MINOT — Voters at Saturday’s annual town meeting approved warrant articles that call for spending about $1.5 million — and that includes paying an Androscoggin County tax bill of more than $187,000.

“As near as I can figure it,” Selectman Eda Tripp said, “what we approved amounts to about $21,354 over last year, and I’d say that’s not bad.”

Requests to fund the basic operations of town government passed with virtually no opposition and little discussion.

The discussions that ensued revealed just how closely townspeople had examined the funding requests. One request that drew attention proposed spending $2,500 to pay for streetlights. This prompted a question not heard for several years:

“Just where are these lights?”

Town Administrator Arlan Saunders reported that the $2,500 pays for the electricity to power some 20 streetlights, generally located near road intersections, and the town’s one blinking traffic light at the junction of Center Minot Hill and Woodman Hill roads.


“It also pays for bulb replacements,” Saunders said. “I believe there’s one out in West Minot Village right now.”

The lone big-ticket item, which was approved, was the purchase of a new plow truck to replace the 1998 International — at a cost not to exceed $175,000 — with that amount financed over four years.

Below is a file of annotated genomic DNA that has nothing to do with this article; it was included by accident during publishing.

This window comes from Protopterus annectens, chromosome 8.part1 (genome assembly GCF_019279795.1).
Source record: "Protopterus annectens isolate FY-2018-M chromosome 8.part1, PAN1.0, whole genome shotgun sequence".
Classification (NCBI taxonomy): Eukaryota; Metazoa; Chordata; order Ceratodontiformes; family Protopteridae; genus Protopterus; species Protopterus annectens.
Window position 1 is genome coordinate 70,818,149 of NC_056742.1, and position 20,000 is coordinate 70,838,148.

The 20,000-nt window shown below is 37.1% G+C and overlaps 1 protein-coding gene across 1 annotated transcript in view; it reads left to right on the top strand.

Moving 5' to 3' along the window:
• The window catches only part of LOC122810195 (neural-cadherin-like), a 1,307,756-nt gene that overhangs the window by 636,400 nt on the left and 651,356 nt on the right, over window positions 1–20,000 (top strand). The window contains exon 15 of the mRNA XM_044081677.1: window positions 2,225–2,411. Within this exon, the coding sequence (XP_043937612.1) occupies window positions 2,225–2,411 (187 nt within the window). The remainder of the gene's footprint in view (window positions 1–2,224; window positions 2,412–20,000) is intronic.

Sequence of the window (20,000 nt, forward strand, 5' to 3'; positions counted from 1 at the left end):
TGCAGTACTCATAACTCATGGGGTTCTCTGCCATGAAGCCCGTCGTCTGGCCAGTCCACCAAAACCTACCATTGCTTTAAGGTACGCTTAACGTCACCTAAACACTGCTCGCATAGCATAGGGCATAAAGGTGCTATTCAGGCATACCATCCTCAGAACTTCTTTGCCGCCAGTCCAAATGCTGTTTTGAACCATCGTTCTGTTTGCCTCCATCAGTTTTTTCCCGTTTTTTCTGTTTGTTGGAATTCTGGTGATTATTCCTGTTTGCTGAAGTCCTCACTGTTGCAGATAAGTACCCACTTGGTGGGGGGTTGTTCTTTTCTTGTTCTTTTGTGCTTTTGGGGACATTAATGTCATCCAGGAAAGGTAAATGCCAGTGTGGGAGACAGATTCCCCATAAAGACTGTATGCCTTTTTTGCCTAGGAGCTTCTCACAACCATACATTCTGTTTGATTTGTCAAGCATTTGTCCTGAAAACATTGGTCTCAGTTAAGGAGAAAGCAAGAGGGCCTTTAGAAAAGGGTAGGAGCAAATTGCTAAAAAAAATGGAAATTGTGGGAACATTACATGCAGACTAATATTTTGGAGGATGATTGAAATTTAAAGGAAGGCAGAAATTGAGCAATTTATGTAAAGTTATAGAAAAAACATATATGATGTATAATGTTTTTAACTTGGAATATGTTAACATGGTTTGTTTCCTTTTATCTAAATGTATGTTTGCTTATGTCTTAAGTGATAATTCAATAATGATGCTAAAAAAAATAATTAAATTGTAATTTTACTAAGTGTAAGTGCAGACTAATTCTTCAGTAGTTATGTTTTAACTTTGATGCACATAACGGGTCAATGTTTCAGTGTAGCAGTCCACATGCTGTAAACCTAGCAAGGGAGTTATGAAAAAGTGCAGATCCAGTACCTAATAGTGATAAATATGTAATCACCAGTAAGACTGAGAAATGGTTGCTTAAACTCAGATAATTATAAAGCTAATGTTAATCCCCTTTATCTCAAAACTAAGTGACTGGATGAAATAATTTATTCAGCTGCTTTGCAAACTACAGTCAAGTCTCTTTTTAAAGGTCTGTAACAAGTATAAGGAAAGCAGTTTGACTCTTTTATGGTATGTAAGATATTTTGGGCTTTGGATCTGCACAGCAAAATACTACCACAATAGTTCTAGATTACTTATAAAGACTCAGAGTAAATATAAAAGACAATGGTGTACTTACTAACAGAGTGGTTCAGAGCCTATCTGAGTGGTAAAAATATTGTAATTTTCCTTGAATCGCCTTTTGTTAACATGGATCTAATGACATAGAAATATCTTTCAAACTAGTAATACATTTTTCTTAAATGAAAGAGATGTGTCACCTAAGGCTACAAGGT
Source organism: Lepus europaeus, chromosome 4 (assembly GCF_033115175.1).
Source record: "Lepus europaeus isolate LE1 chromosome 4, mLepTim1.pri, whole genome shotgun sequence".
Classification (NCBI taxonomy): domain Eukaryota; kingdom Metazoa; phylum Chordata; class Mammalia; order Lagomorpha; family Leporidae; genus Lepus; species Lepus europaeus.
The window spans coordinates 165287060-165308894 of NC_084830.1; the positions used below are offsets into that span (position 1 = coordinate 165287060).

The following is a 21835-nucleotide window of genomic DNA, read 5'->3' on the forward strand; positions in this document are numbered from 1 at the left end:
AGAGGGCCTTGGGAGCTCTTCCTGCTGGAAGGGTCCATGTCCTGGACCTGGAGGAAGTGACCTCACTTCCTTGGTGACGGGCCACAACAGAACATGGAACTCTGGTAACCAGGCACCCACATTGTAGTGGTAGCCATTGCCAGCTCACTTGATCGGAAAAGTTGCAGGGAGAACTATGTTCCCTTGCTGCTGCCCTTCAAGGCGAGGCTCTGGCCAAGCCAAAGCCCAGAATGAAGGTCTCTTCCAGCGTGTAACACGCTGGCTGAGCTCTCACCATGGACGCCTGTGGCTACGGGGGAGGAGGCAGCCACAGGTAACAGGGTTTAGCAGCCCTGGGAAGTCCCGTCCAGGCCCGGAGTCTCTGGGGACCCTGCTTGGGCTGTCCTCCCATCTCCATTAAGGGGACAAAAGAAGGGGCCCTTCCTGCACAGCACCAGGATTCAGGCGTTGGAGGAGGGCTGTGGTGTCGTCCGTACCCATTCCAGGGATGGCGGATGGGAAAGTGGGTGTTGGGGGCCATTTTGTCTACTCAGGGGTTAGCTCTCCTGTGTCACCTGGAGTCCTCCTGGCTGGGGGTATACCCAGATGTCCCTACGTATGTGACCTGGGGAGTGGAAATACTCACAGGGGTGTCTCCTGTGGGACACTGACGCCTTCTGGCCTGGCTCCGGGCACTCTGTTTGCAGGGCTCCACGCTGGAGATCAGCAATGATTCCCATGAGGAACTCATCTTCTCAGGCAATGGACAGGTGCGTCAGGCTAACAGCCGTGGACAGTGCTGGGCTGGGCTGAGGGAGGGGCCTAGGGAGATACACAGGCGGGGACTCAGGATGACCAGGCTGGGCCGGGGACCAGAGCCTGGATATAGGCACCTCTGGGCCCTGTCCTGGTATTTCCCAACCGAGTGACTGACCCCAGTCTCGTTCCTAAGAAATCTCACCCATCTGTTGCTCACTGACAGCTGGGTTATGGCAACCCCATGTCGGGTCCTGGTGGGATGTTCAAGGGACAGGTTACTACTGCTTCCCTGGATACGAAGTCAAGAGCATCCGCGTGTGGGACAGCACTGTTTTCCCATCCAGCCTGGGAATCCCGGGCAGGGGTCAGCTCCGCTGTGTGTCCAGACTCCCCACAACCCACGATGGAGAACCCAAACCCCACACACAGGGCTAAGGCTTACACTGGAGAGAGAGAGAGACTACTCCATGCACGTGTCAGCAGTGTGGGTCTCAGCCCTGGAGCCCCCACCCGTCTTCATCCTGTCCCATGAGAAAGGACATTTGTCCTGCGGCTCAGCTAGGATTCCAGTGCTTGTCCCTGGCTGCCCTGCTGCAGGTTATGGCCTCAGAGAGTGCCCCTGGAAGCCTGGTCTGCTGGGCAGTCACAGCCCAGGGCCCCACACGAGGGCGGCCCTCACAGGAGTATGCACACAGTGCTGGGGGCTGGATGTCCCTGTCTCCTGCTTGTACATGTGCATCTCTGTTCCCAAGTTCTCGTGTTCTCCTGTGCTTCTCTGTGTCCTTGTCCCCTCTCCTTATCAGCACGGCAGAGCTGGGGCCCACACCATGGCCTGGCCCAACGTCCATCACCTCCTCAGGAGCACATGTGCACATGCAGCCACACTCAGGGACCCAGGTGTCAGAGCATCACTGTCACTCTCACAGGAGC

In response to a question about how much the town had spent during the past year to keep the 1998 International on the road, Saunders said repairs this winter had cost a good $5,000.

“That’s before the 12 to 15 thousand an outside estimator figures is needed now,” Saunders said.

Saunders hopes that the final price will be less than $175,000 — which is after trading in the 1998 International — and perhaps as low as $165,000.

Townspeople turned down a request for $35,000 to buy a new forestry truck to replace the Fire Department’s No. 5 truck.


“We viewed the request as more a want than a need,” Budget Committee member Matt Callahan said, explaining the committee’s recommendation against the purchase.

Fire Chief Dean Campbell noted that, according to the fire and rescue apparatus replacement schedule, truck No. 5 was due for replacement.

“That’s why it’s here,” he said.

Voters overwhelmingly supported a request for $275,000 for the summer road-paving program, an amount $5,000 greater than last year — which itself had been a substantial increase over the prior year — and which officials believe puts the paving program near what is realistically required to properly maintain the town’s 42 miles of roads.

Roads scheduled to be shimmed and overlaid with hot top this summer include Marston Hill Road, Death Valley Road between Harris and Brighton Hill roads, and Mountain View Drive.

Members of the Minot Historical Society used the occasion as a fundraiser, perking attendees up with coffee and an array of doughnuts and baked goods. Members sold other items, including raffle tickets for a quilt, the sum of which, Tripp pointed out, will go toward establishing the Rev. Elijah Jones’ old parsonage house as the society’s headquarters and archives.

Donald Verrill, a veteran of many a town meeting, termed Saturday’s meeting “most agreeable — no angry words, no shouting and no broken bones.”

Deputy Voter Registrar Wendy Gilpatric reported that 83 townspeople attended the meeting.

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